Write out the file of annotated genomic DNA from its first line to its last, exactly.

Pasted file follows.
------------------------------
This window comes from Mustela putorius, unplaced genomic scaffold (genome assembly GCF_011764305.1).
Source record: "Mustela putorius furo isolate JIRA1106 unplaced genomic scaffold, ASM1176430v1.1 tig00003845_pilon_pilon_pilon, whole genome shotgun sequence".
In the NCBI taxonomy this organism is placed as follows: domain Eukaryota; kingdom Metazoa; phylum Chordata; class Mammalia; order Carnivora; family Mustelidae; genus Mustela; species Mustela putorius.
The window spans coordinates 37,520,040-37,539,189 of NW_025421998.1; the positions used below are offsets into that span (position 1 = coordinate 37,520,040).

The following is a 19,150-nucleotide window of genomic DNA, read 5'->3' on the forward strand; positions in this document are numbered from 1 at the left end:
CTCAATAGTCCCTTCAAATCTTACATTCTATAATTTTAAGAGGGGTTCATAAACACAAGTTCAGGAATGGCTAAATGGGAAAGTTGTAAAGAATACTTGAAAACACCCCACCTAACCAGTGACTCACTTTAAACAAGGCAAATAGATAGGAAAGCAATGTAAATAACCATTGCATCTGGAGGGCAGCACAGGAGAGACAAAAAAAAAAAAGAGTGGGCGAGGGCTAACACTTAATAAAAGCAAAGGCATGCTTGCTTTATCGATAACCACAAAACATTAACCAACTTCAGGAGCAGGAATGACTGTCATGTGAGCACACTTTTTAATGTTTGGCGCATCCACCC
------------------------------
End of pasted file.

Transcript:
This window comes from Mustela putorius, unplaced genomic scaffold (genome assembly GCF_011764305.1).
Source record: "Mustela putorius furo isolate JIRA1106 unplaced genomic scaffold, ASM1176430v1.1 tig00003845_pilon_pilon_pilon, whole genome shotgun sequence".
In the NCBI taxonomy this organism is placed as follows: domain Eukaryota; kingdom Metazoa; phylum Chordata; class Mammalia; order Carnivora; family Mustelidae; genus Mustela; species Mustela putorius.
The window spans coordinates 37,520,040-37,539,189 of NW_025421998.1; the positions used below are offsets into that span (position 1 = coordinate 37,520,040).

The following is a 19,150-nucleotide window of genomic DNA, read 5'->3' on the forward strand; positions in this document are numbered from 1 at the left end:
CTCAATAGTCCCTTCAAATCTTACATTCTATAATTTTAAGAGGGGTTCATAAACACAAGTTCAGGAATGGCTAAATGGGAAAGTTGTAAAGAATACTTGAAAACACCCCACCTAACCAGTGACTCACTTTAAACAAGGCAAATAGATAGGAAAGCAATGTAAATAACCATTGCATCTGGAGGGCAGCACAGGAGAGACAAAAAAAAAAAAGAGTGGGCGAGGGCTAACACTTAATAAAAGCAAAGGCATGCTTGCTTTATCGATAACCACAAAACATTAACCAACTTCAGGAGCAGGAATGACTGTCATGTGAGCACACTTTTTAATGTTTGGCGCATCCACCC